The smell of cheap tobacco, olives, bloody meat, nutty leaves, cooked garbanzo beans and coffee suffocate the enclosed old city of Jerusalem. Hairy men and young shirtless boys call out, “My friend…you buy…make you good price…one shekel…which country?” Timeless old women sit on the cobble-stone streets selling leaves as young skinny kids ride tractors through the maze of vendors, American tourists, Uzi-clad Israeli teens, and Muslim men drinking mint tea. Sweat drips into my left eye as I weave towards the hostel.
This is my eighth day in Israel. The first week spent missioning through the north for strawberry vodka, drum circles, ass-kicking hikes and some enlightenment left me feeling like I could have stayed in Holland, or better yet returned to the States. Israel, with its postmodern ultra-flat future cities filled with Staples, Burger King, and Hertz, evokes none of the foreignness that I yearn for in other cultures. Frustrated, I decide to cut my time in Israel a week short. In three days, Loesje and I plan to travel south to Egypt. First though, we go to Jerusalem.
I’ve been traveling for just over two months through Italy, France and Holland, but my goal is to find a way to get to Jerusalem. I want to purchase that secret smile on the faces of the people I love who have either been or lived here. I fancy myself a Jew. Or at least the quasi American version who attends temple on the high holidays in a Pick Wick banquet hall with an ear pierced cantor and a rabbi who is so old it looks like he took notes for Moses on top of Sinai. But as a child, no matter how much I fasted on Yom Kippur, nor how many hours I put into my haftorah (hours of writing the English phonics beneath the Hebrew), I still questioned the four tenants of Passover. Judaism, more foreign than India, was a part of me that I simply couldn’t identify with.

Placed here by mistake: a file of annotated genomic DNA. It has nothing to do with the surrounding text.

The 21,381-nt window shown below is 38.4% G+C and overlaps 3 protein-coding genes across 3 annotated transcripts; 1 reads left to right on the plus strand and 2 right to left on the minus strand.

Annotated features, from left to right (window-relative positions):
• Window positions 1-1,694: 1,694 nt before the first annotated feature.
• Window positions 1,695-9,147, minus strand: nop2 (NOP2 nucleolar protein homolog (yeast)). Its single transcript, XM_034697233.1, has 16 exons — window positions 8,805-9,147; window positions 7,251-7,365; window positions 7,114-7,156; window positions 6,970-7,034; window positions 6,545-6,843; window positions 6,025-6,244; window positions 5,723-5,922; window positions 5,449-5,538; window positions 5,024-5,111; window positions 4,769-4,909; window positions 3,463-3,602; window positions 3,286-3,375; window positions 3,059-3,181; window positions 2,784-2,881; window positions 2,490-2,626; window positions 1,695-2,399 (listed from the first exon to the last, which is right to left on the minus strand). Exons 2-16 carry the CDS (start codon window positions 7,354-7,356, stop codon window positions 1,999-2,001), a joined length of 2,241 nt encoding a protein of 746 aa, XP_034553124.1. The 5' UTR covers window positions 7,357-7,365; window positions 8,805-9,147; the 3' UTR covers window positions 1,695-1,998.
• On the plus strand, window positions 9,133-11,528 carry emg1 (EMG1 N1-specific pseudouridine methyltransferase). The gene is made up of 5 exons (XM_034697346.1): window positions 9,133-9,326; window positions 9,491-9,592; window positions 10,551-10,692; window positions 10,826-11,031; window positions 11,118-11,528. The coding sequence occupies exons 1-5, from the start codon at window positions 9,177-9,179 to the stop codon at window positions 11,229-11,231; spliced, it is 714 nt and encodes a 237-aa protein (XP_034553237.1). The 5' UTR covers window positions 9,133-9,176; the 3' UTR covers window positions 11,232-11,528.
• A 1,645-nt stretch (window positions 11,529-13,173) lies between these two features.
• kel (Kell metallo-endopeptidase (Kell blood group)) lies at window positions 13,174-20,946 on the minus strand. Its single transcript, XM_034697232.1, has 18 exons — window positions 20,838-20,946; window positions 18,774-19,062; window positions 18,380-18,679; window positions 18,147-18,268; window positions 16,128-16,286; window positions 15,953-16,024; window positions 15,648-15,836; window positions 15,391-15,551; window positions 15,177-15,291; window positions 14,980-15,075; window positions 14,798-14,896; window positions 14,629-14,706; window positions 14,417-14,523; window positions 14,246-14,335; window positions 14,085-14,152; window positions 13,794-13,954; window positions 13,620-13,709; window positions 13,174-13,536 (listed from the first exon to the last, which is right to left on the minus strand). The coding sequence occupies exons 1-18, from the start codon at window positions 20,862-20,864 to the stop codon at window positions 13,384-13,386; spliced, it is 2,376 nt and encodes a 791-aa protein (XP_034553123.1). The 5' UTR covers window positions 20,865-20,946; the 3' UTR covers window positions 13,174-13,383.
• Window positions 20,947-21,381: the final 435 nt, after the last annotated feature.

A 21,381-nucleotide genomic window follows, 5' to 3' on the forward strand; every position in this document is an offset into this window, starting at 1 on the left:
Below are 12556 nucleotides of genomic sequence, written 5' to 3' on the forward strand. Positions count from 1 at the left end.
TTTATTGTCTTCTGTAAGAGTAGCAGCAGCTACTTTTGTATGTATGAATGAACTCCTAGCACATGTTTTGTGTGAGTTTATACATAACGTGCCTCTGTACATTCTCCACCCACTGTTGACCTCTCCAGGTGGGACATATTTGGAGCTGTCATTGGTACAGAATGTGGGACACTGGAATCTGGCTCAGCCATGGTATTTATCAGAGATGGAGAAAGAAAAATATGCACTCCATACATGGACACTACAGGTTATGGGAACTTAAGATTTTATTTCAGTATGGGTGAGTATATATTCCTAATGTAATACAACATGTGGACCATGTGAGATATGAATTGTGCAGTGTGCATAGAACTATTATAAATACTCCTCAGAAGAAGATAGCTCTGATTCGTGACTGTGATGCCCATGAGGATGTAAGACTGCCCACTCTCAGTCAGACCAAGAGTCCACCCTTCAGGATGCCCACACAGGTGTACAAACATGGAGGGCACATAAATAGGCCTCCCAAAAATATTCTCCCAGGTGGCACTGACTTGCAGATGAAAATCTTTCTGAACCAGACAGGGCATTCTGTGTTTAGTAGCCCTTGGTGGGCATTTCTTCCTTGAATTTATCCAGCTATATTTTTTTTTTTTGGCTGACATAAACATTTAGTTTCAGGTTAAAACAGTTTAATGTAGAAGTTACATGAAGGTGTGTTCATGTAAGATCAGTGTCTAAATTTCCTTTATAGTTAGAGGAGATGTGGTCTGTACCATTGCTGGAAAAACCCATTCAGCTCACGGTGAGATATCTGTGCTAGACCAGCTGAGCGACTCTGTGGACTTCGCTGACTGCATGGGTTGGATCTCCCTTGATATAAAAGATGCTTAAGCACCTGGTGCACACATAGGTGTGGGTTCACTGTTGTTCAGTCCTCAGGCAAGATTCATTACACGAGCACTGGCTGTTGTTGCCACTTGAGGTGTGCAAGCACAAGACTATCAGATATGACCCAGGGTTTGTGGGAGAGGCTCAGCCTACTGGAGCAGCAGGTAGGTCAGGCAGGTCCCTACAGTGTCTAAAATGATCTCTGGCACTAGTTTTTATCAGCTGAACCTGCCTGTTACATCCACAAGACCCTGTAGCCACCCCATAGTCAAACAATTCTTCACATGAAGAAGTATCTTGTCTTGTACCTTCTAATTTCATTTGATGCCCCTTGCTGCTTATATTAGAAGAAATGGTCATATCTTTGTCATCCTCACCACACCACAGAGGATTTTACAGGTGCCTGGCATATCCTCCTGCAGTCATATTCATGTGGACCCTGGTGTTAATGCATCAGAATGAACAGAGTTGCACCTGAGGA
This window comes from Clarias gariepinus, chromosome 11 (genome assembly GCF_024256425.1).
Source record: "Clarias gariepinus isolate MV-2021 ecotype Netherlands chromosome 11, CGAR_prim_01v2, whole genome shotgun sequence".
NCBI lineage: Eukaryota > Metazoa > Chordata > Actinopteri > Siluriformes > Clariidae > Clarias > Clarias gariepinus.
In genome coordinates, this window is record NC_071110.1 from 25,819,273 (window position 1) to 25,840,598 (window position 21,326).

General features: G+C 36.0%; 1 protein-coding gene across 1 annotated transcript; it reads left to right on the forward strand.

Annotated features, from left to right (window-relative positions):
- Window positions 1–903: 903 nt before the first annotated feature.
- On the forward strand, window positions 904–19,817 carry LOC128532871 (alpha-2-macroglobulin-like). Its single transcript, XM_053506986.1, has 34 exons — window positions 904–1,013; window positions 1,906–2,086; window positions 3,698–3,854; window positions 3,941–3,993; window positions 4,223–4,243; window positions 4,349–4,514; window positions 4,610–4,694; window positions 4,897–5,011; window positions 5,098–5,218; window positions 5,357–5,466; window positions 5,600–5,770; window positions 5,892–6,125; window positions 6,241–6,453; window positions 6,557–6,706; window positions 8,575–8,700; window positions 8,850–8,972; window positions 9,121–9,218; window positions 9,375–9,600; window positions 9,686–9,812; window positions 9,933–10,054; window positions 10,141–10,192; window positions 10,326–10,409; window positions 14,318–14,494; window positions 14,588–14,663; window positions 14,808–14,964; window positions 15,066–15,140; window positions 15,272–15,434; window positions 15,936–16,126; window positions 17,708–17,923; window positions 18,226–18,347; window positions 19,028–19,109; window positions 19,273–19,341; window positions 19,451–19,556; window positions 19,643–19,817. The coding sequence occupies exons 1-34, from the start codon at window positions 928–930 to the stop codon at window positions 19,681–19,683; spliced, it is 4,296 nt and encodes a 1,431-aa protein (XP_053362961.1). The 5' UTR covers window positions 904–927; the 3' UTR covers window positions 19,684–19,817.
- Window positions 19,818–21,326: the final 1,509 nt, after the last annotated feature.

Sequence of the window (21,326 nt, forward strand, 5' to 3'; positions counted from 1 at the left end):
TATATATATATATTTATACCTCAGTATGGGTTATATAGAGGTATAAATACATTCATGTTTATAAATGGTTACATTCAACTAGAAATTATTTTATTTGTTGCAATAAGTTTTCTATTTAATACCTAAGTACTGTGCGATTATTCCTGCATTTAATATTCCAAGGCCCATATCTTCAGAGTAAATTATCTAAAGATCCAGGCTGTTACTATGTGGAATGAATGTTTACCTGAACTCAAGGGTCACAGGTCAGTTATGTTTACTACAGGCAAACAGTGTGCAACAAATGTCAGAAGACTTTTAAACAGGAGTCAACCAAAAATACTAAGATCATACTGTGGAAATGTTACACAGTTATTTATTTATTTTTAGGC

We deposit our bags at the Tabasco Youth Hostel. Free to get lost in the Life of Brian set, Loesje and I, both former camp counselors (we met at a theater camp in Wisconsin three years prior), set out to get lost in the maze of Old Jerusalem. It is a world apart from the bleached, arid, and nondescript cities we’ve been to. Stone and culture and chaos crammed between walls of politics and religion and history. Here is the Israel I’m looking for.
Thirsty, hot, and on a mission for water and halvah, we see a crowd of kids throwing stones in the middle of the street. Brawny Loesje pushes her way through the malnourished children to find an even more malnourished kitten looking up to heaven with large copper eyes. She gives them a look that dares them to continue and the wretched kids back off giving me room to loose my heart. Almost as small as a mouse, and shaking like we are in Alaska rather than the desert, the kitten’s mewling pleads ‘help me’. Its dreadlocked fur and partial tail do nothing to hide the fact that there is absolutely no baby fat on this premature animal.